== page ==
“A red flag to researchers is that many of these countries ranked very poorly on metrics of how well they handle their own plastic waste. A study led by the University of Georgia researcher Jenna Jambeck found that Malaysia, the biggest recipient of US plastic recycling since the China ban, mismanaged 55% of its own plastic waste, meaning it was dumped or inadequately disposed of at sites such as open landfills. Indonesia and Vietnam improperly managed 81% and 86%, respectively.”
“The simple fact is, there is just too much plastic – and too many different types of plastics – being produced; and there exist few, if any, viable end markets for the material,” Michael J Sangiacomo of Recology recently wrote in an op-ed.
The Guardian continues:
“The impact of the shift in plastic trade to south-east Asian countries has been staggering – contaminated water supplies, crop death, respiratory illness from exposure to burning plastic, and the rise of organized crime abound in areas most exposed to the flood of new imports,” the report found.
“These countries and their people are shouldering the economic, social and environmental costs of that pollution, possibly for generations to come.”
“For many experts, the most frightening example of how an out-of-control recycling industry can overwhelm a country is Malaysia. Immediately following the China ban, it became the go-to destination for US plastic and is still paying the price.
“In the first 10 months of 2018, the US exported 192,000 metric tons of plastic waste to Malaysia for recycling. Some of the factories had licenses to process foreign waste. Some only had licenses to deal with Malaysian plastic waste but secretly processed foreign waste. Often, such “processing” actually meant illegally burning plastic, with the toxic fumes inhaled by Malaysians living near unlicensed factories and dump sites.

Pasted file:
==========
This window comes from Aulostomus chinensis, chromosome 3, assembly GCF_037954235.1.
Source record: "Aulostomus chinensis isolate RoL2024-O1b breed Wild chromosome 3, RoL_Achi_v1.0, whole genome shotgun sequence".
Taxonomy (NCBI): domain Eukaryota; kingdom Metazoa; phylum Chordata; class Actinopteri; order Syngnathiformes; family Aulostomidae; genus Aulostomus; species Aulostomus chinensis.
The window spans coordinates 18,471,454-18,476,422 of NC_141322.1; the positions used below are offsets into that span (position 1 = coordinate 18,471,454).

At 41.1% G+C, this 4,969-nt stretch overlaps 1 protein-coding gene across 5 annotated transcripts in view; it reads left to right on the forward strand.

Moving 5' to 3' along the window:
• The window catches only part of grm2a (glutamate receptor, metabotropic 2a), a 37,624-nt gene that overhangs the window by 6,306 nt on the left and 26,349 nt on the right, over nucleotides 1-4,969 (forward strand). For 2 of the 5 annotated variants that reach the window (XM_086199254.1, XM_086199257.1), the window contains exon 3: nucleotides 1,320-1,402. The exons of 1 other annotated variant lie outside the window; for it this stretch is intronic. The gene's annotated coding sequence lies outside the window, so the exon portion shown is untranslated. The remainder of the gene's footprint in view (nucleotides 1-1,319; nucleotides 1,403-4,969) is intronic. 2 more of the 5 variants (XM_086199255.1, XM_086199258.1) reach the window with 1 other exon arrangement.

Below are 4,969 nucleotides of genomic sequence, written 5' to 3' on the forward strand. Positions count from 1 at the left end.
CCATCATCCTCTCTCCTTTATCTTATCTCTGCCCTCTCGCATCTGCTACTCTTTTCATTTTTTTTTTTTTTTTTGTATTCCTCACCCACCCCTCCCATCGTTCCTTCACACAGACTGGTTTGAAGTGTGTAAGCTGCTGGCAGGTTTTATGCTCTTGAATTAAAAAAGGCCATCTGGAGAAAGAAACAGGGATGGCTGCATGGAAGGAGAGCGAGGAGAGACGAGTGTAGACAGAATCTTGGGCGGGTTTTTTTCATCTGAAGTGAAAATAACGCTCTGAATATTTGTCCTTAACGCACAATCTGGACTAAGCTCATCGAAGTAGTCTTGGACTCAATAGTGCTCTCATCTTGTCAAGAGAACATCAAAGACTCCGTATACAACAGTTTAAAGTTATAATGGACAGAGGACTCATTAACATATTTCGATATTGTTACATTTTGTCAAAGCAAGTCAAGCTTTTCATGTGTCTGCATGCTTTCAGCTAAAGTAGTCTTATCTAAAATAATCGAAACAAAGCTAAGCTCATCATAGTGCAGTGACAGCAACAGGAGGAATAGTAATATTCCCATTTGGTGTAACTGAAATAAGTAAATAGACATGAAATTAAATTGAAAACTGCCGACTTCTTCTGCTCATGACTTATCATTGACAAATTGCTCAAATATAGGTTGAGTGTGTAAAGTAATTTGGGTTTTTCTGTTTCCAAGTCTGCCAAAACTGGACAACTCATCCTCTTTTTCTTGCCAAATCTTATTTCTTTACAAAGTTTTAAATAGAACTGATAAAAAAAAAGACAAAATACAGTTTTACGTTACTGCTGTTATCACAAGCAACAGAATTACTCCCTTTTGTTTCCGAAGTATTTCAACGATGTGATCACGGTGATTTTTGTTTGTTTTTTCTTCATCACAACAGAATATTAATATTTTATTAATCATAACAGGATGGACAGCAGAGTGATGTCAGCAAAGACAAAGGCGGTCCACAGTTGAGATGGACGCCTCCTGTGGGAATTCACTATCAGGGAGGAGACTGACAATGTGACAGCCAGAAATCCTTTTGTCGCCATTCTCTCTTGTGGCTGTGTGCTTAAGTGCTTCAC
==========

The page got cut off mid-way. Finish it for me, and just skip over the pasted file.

THIS is why we must stop using plastics in the first place. Petition your grocers and local businesses to provide alternatives and say NO TO PLASTIC. WE are the problem. WE can fix it.
Nina Munteanu is a Canadian ecologist / limnologist and novelist. She is co-editor of Europa SF and currently teaches writing courses at George Brown College and the University of Toronto. Visit www.ninamunteanu.ca for the latest on her books. Nina’s bilingual “La natura dell’acqua / The Way of Water” was published by Mincione Edizioni in Rome. Her non-fiction book “Water Is…” by Pixl Press (Vancouver) was selected by Margaret Atwood in the New York Times ‘Year in Reading’ and was chosen as the 2017 Summer Read by Water Canada. Her novel “A Diary in the Age of Water” will be released by Inanna Publications (Toronto) in 2020.